Supporters are preparing a $20 million campaign to repeal Michigan's ban on same-sex marriage and replace it with a law that legalizes it. (David Coates / The Detroit News)
Detroit— Legal and legislative battle lines are being drawn in the wake of a judge’s decision to put the Michigan Marriage Amendment on trial in February.
Supporters of same-sex marriage are preparing for a $20 million campaign to repeal Michigan’s ban on gay marriage and replace it with a law legalizing it. Meanwhile, opponents say they’ll do all they can to convince voters to oppose such an initiative.
Emily Dievendorf, the managing director of Equality Michigan, said her group will be part of a coalition to get a measure before voters in 2016.
“Now Michigan is on everyone’s Top 10 list for the next place to look for marriage equality,” she said Thursday. “A repeal (of the marriage ban) would put into place full marriage equality.”
To put an initiative guaranteeing marriage rights to gays on the ballot, supporters will need more than 322,609 signatures or about 10 percent of the votes expected to be cast in the November 2014 gubernatorial race.
The deadline to submit the signatures is early July 2016 for the November election.
U.S. District Judge Bernard Friedman heard arguments Wednesday on both sides of the issue and set a Feb. 25 trial date. Some same-sex couples had expected a possible ruling against the ban and had gathered Wednesday at county clerk offices around the state to apply for a marriage license.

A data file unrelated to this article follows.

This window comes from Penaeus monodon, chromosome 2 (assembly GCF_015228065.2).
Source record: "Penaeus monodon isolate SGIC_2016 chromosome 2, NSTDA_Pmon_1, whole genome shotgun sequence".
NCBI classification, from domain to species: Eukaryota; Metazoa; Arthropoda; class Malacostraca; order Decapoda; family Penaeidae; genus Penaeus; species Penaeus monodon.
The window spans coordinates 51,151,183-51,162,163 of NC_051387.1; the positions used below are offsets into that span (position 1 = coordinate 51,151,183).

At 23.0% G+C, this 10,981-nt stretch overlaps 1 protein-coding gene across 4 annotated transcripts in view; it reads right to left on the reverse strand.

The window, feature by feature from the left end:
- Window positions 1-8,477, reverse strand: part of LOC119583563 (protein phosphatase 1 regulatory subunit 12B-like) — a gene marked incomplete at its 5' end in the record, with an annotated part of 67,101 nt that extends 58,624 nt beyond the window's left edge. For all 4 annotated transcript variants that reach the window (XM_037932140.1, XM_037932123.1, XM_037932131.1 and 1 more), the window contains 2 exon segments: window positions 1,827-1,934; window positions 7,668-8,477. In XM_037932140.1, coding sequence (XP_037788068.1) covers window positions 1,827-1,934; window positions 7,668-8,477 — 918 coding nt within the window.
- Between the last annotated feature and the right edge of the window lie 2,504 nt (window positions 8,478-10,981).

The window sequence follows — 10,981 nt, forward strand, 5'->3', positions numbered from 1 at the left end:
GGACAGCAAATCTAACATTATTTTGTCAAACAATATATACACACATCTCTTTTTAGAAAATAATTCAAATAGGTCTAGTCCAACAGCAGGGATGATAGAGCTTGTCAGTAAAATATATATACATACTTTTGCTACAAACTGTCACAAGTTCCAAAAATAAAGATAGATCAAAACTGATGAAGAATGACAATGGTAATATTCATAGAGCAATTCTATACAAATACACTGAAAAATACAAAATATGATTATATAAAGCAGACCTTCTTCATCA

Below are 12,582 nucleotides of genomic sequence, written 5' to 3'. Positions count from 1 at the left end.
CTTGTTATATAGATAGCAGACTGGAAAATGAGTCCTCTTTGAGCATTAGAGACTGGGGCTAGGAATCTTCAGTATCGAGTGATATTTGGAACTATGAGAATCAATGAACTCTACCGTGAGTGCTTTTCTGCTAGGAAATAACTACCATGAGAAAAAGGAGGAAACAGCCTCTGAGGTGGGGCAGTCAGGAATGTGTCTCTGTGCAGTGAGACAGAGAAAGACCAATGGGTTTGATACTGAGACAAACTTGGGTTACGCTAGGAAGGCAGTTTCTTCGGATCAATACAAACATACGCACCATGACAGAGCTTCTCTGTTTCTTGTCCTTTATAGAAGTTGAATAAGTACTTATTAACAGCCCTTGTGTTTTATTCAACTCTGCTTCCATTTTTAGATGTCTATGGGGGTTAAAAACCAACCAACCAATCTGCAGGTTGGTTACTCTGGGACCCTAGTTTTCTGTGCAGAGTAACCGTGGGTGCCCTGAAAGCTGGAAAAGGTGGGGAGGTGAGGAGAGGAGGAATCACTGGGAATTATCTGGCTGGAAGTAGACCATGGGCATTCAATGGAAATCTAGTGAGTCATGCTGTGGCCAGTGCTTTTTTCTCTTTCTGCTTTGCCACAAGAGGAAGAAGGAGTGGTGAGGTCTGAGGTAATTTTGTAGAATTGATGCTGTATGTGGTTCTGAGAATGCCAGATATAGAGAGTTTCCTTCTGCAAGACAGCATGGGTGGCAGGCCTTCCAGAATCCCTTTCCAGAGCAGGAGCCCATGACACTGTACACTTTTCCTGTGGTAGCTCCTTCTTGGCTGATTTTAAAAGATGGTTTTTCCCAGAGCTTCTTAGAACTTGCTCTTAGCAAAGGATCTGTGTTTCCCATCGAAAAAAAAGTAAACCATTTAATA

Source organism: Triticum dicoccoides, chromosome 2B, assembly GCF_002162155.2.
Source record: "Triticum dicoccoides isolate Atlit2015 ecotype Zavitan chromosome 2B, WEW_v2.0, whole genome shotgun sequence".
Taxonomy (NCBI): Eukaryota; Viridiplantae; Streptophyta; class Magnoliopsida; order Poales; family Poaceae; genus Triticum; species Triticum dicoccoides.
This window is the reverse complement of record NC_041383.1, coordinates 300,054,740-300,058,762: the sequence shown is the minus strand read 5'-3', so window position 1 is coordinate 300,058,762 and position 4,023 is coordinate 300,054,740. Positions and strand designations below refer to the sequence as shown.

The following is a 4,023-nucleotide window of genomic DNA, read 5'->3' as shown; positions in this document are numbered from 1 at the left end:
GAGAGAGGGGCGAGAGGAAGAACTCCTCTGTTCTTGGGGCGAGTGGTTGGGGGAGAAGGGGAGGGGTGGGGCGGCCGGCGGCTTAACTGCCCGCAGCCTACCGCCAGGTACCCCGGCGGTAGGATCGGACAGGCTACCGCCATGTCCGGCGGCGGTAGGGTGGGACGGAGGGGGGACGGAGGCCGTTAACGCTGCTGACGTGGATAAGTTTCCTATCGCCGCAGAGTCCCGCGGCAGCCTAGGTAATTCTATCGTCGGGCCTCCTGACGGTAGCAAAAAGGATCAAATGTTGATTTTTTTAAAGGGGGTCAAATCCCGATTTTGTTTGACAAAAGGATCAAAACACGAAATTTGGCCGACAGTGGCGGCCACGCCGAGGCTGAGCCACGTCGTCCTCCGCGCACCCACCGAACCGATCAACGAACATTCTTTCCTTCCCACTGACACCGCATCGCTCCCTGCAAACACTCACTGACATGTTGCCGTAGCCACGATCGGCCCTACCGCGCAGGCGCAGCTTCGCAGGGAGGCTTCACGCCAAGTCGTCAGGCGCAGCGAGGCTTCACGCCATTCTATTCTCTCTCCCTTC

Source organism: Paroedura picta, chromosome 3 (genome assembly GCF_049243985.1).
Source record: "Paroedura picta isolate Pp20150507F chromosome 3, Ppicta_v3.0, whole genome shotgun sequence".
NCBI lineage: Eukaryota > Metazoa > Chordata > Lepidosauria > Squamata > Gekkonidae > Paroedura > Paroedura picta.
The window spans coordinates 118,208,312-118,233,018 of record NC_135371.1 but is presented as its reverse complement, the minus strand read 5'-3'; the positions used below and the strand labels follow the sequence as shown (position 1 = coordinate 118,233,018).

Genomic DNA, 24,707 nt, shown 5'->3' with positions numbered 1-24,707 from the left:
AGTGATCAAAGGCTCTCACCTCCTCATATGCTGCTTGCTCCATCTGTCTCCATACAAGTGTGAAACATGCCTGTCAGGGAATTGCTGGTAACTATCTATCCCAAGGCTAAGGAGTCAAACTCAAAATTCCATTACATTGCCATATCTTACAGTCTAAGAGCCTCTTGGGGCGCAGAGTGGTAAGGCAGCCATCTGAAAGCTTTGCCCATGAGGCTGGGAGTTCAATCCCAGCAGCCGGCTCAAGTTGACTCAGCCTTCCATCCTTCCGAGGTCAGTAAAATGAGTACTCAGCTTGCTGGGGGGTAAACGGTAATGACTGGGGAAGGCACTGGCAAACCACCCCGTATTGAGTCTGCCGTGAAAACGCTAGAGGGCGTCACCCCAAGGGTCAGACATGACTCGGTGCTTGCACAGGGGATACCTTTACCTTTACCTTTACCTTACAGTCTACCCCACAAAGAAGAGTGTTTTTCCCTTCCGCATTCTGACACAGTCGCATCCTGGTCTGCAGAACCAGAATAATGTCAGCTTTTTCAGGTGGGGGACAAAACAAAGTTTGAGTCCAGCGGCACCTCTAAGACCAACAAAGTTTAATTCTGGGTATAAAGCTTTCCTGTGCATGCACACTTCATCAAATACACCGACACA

State Rep. Jeff Irwin, D-Ann Arbor, said Thursday he thinks if voters today were given the same choice they were given in 2004 when they approved the state ban on gay marriage, the outcome might be different.
“Public opinion has changed and more people realize love is love,” said Irwin, a co-sponsor of a bill introduced in June to legalize same-sex marriage. “The public knows this is an issue of equal protection.”
State Rep. Tom McMillin, R-Rochester Hills, who campaigned for Proposal 2, also known as the Michigan Marriage Amendment, said he plans to campaign against a repeal.
“We’ll vigorously oppose it,” he said Thursday. “We will aggressively defend what we have in our constitution and any attempts to change it.”
Other gay marriage opponents such as Gary Glenn, president of the American Family Association of Michigan and a co-author of the marriage amendment, said he doesn’t believe they will be successful in repealing it.
“The American Family Association of Michigan will encourage Michigan voters to vote ‘no’ on any such measure on a Michigan ballot,” Glenn said Thursday.
But Grace Wojcik, who was planning to legally marry her partner, Jessica Wojcik, on Wednesday if Friedman overturned the ban, says she will be part of the campaign to put a measure supporting gay marriage on the ballot in two years.
Grace Wojcik, a Farmington Hills resident, said while she was disappointed Friedman did not strike down the ban, she remains hopeful the February trial will bring more positive results.
“It helps build a stronger case,” she said. “A stronger decision by Friedman will be harder to overturn. Michigan is one of the worst states in terms of civil rights and equality for the LGBT community.”